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Rubio v. C.R. Contractors, LLC

United States District Court, E.D. Louisiana

August 16, 2017


         SECTION “B” (5)


         Before the Court is Plaintiffs' “Motion for Attorneys' Fees.” Rec. Doc. 19. Defendants timely filed an opposition memorandum. Rec. Doc. 21. Plaintiffs then requested, and were granted, leave to file a reply memorandum. Rec. Doc. 24. For the reasons enumerated below, IT IS ORDERED that Plaintiffs' motion (Rec. Doc. 19) is GRANTED IN PART.


         This case arises out of alleged violations of the Fair Labor Standards Act (“FLSA”). Specifically, Plaintiff Kiyoko Rubio (“Rubio”) alleged that she was not properly paid overtime wages while working for Defendants C.R. Contractors, SGS, LLC, and Maritza Romero. Rec. Doc. 1 at ¶ 1. Accordingly, she filed a complaint on August 17, 2016 on behalf of herself and similarly situated employees. Id. at ¶ 2. When Defendant SGS, LLC failed to respond to the complaint and no entry of default was sought, the Court ordered Plaintiffs to show cause why SGS, LLC should not be dismissed. Rec. Doc. 11. Plaintiffs did not respond to the show cause order and SGS, LLC was consequently terminated as a party on November 1, 2016.

         On January 17, 2017, Petra Oloarte opted-in to the suit. Rec. Doc. 13.

         On May 3, 2017, the Court was informed that the parties had reached a settlement agreement and accordingly entered an order of dismissal. Rec. Doc. 16. Thereafter, the parties filed an ex parte/consent motion to approve the FLSA settlement. Rec. Doc. 17. Pursuant to the agreement reached by the parties, Rubio was to receive $500.00, while Oloarte was to receive $1, 000.00. Rec. Doc. 17-1 at ¶ 6. These amounts were reached by multiplying the regular hourly rate by time-and-a-half for all overtime worked. Id. at ¶ 7. The number was then doubled to account for liquidated damages and Rubio received an additional amount as an incentive for bringing the action. Id. However, the parties informed the Court that they could not agree on the appropriate amount of attorneys' fees. Id. at ¶ 9. Accordingly, on June 20, 2017, this Court approved of the settlement and specifically noted Plaintiffs' right to seek attorneys' fees. Rec. Doc. 18.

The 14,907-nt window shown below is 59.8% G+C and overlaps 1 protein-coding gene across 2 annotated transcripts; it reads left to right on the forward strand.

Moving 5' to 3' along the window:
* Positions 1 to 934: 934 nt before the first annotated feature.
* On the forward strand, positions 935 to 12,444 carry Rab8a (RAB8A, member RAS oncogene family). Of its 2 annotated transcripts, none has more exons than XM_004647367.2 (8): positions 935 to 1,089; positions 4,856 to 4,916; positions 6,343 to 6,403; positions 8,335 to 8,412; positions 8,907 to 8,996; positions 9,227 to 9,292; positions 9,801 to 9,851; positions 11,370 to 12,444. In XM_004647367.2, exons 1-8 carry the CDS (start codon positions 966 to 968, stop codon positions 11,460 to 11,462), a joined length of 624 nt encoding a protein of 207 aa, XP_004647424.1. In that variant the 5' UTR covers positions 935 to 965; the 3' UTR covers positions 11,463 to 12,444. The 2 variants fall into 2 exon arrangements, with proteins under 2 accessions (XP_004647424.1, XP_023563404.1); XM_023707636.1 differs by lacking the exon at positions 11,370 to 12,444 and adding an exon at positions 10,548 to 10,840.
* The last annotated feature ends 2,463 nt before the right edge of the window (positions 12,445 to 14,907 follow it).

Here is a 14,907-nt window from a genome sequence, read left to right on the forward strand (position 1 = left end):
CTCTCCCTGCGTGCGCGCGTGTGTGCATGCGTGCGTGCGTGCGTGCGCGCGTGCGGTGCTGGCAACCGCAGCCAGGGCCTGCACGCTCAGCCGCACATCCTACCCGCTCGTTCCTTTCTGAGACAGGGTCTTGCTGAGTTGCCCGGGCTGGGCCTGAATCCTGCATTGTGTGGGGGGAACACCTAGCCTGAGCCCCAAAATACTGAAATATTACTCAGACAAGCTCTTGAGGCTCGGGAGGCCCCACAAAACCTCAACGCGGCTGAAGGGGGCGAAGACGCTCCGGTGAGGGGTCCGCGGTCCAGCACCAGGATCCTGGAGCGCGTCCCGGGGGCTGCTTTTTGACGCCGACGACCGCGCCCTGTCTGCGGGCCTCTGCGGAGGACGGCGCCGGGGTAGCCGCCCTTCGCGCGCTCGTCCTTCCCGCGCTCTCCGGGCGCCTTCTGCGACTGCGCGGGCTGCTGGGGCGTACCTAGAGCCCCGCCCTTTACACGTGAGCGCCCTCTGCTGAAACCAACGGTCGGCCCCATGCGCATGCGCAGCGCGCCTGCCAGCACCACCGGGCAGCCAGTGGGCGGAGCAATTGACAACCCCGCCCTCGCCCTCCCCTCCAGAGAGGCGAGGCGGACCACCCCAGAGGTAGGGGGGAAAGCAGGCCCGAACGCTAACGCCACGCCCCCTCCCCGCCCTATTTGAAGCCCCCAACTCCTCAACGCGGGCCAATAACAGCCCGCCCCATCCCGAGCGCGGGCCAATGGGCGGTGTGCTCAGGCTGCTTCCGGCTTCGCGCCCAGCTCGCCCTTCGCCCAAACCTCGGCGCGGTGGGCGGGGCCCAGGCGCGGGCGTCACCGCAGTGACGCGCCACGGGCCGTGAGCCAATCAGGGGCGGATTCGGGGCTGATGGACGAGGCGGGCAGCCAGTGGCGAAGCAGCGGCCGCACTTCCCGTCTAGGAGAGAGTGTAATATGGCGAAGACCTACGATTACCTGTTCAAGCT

Plaintiffs' counsel asks this Court to award $11, 300.00 for 44.9 hours of work, billed at the rate of $250 per hour for lead attorneys William Beaumont and Roberto Costales and $200 per hour for Emily Westermeier. Rec. Doc. 19-1 at 8-9, 11. They argue that Beaumont and Costales have practiced law for six years, participated in several FLSA collective actions, and been awarded $250 per hour by this Court in a separate FLSA collective action case. Id. at 8-9 (citing Joel Banegas v. Calmar Corporation, , Civil Action No. 15-593, Section “B”, Rec. Doc. 69 at 3).[1]They also argue that Westermeir has been practicing law since 2014 and previously clerked for the Honorable Marvin E. Aspen in the Northern District of Illinois. Rec. Doc. 19-1 at 9-10. Plaintiffs fail to argue the basis for billing 44.9 hours of work in their memorandum, which instead states that “the Court should award fees for the full xxx hours sought by this application (which has already been reduced 16.5% . . . for hours that were arguably unproductive, excessive, or redundant[)].” Id. at 10. Nonetheless, Plaintiffs' counsel attached their billing records to the instant motion. Rec. Doc. 19-2.